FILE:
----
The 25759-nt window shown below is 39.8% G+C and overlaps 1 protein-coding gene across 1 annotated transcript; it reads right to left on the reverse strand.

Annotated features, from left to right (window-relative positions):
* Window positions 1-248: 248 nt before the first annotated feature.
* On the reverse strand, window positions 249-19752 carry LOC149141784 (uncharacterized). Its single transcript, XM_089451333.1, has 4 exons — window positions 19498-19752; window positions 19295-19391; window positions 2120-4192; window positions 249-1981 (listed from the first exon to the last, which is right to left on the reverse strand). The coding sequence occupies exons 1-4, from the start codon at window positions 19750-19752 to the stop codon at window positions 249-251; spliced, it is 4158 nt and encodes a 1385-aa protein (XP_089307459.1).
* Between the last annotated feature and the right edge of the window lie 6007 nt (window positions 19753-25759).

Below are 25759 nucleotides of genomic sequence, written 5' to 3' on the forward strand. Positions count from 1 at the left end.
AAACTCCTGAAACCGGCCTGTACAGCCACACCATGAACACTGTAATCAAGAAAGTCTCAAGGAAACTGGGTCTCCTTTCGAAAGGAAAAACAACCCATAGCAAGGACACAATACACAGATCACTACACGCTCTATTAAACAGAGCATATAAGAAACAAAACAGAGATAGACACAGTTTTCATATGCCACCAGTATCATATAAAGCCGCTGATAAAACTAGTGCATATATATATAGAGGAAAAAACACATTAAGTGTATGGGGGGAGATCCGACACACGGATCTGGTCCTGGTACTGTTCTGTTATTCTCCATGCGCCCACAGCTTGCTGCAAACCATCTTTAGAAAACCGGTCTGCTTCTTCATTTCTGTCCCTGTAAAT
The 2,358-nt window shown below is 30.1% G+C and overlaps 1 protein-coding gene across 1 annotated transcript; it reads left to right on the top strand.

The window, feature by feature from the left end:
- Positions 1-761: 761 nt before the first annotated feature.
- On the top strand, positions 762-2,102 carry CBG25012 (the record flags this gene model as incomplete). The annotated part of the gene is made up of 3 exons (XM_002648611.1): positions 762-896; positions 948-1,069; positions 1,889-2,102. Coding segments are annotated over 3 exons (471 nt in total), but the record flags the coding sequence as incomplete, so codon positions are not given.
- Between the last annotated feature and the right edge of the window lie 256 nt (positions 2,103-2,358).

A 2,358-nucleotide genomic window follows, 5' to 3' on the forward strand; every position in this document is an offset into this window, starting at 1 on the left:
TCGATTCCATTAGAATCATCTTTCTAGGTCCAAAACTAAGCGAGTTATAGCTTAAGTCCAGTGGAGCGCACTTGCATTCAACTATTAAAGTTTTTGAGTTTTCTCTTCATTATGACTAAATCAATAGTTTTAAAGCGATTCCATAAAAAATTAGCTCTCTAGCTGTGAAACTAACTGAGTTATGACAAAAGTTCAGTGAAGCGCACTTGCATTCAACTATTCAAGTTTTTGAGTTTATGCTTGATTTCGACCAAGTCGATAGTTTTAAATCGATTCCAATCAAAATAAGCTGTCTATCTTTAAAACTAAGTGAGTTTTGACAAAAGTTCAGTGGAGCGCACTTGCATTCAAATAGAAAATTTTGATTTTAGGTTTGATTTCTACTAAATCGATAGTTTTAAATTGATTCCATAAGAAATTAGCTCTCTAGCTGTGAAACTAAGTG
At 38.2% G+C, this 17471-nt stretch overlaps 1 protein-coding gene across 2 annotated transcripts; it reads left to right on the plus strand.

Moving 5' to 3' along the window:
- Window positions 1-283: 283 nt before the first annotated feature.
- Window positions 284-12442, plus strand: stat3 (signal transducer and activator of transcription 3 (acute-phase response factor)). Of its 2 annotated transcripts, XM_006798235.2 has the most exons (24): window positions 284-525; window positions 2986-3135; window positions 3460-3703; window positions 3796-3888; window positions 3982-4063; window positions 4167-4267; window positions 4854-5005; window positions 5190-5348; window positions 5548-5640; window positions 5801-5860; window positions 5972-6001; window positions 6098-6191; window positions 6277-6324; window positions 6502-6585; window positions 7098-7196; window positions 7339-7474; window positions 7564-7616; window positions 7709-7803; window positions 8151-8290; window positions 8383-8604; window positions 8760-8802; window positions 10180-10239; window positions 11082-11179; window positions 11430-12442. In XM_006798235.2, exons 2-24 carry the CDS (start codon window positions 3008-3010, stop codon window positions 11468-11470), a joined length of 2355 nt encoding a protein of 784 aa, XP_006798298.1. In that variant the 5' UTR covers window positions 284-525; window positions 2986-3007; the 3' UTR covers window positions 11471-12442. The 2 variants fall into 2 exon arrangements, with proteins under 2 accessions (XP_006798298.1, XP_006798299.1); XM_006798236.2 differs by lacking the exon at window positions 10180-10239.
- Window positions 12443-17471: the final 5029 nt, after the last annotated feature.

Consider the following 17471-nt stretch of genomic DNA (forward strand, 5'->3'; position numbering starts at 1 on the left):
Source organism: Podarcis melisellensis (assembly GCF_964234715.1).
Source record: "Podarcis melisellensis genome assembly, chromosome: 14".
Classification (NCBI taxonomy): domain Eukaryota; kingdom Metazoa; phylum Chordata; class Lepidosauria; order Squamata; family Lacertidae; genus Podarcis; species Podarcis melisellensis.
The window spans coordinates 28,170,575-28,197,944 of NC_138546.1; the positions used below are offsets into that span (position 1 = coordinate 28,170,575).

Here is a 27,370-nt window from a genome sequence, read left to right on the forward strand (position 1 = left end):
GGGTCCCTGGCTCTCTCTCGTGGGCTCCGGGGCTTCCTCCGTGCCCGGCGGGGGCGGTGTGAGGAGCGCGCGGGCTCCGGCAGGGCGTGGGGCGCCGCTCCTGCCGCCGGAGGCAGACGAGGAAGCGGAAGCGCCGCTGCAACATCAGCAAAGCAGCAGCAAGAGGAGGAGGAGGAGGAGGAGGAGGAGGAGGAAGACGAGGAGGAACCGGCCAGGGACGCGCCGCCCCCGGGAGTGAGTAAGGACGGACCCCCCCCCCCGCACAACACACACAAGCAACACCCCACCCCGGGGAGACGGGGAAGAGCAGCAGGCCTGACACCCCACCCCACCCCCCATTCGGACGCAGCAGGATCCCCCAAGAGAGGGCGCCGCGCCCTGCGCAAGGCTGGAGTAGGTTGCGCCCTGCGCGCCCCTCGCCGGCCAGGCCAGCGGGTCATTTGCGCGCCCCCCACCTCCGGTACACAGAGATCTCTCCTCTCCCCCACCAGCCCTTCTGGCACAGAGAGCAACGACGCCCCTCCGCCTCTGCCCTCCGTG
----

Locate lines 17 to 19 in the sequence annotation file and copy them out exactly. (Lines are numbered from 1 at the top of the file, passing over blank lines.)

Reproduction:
- Window positions 1-283: 283 nt before the first annotated feature.
- Window positions 284-12442, plus strand: stat3 (signal transducer and activator of transcription 3 (acute-phase response factor)). Of its 2 annotated transcripts, XM_006798235.2 has the most exons (24): window positions 284-525; window positions 2986-3135; window positions 3460-3703; window positions 3796-3888; window positions 3982-4063; window positions 4167-4267; window positions 4854-5005; window positions 5190-5348; window positions 5548-5640; window positions 5801-5860; window positions 5972-6001; window positions 6098-6191; window positions 6277-6324; window positions 6502-6585; window positions 7098-7196; window positions 7339-7474; window positions 7564-7616; window positions 7709-7803; window positions 8151-8290; window positions 8383-8604; window positions 8760-8802; window positions 10180-10239; window positions 11082-11179; window positions 11430-12442. In XM_006798235.2, exons 2-24 carry the CDS (start codon window positions 3008-3010, stop codon window positions 11468-11470), a joined length of 2355 nt encoding a protein of 784 aa, XP_006798298.1. In that variant the 5' UTR covers window positions 284-525; window positions 2986-3007; the 3' UTR covers window positions 11471-12442. The 2 variants fall into 2 exon arrangements, with proteins under 2 accessions (XP_006798298.1, XP_006798299.1); XM_006798236.2 differs by lacking the exon at window positions 10180-10239.
- Window positions 12443-17471: the final 5029 nt, after the last annotated feature.